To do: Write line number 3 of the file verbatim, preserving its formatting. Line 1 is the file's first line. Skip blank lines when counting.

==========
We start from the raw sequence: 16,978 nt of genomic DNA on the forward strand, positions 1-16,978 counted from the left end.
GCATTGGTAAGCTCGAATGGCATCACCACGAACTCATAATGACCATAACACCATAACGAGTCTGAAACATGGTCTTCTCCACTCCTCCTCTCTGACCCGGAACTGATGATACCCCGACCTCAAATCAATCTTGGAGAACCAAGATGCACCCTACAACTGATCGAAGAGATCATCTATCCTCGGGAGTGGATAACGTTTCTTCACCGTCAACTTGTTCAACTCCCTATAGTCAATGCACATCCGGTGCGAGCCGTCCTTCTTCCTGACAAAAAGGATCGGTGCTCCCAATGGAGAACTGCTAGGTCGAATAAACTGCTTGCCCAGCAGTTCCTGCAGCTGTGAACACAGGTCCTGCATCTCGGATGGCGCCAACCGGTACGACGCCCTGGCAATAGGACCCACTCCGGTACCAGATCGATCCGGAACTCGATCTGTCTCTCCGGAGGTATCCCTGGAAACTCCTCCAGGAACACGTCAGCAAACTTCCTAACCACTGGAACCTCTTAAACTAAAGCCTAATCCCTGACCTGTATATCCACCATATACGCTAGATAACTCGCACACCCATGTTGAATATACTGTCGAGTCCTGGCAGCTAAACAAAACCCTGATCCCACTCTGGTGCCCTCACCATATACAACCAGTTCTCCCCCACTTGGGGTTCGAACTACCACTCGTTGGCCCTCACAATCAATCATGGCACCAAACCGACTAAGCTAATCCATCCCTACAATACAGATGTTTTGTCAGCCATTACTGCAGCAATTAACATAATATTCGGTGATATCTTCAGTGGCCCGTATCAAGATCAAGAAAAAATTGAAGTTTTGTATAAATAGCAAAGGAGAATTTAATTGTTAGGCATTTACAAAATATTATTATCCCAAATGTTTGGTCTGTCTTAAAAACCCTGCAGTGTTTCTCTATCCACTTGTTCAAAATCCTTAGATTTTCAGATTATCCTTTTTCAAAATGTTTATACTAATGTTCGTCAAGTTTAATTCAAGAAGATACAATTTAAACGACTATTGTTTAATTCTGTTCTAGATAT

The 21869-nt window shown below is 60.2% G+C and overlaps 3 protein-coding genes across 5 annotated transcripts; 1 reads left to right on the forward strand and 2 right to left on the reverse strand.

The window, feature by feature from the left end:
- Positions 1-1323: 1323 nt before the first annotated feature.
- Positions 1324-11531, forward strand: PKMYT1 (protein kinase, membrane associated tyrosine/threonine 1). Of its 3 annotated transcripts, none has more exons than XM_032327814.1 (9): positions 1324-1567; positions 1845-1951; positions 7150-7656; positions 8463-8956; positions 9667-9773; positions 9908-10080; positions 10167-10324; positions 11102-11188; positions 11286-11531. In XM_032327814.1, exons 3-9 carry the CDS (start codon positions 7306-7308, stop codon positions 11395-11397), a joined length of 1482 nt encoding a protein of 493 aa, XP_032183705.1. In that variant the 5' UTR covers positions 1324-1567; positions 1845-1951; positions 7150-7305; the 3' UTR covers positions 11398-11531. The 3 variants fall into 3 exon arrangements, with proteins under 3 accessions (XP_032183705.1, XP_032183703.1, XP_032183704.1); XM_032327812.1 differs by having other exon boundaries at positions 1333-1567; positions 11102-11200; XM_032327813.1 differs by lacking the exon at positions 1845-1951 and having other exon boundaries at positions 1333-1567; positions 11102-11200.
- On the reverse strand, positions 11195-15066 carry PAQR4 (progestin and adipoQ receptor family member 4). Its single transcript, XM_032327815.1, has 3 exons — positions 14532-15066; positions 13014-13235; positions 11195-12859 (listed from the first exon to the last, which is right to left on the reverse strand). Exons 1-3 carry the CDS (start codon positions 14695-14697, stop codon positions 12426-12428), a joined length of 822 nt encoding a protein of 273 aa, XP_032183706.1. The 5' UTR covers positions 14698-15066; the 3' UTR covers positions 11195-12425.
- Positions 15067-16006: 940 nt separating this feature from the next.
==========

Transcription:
The 21869-nt window shown below is 60.2% G+C and overlaps 3 protein-coding genes across 5 annotated transcripts; 1 reads left to right on the forward strand and 2 right to left on the reverse strand.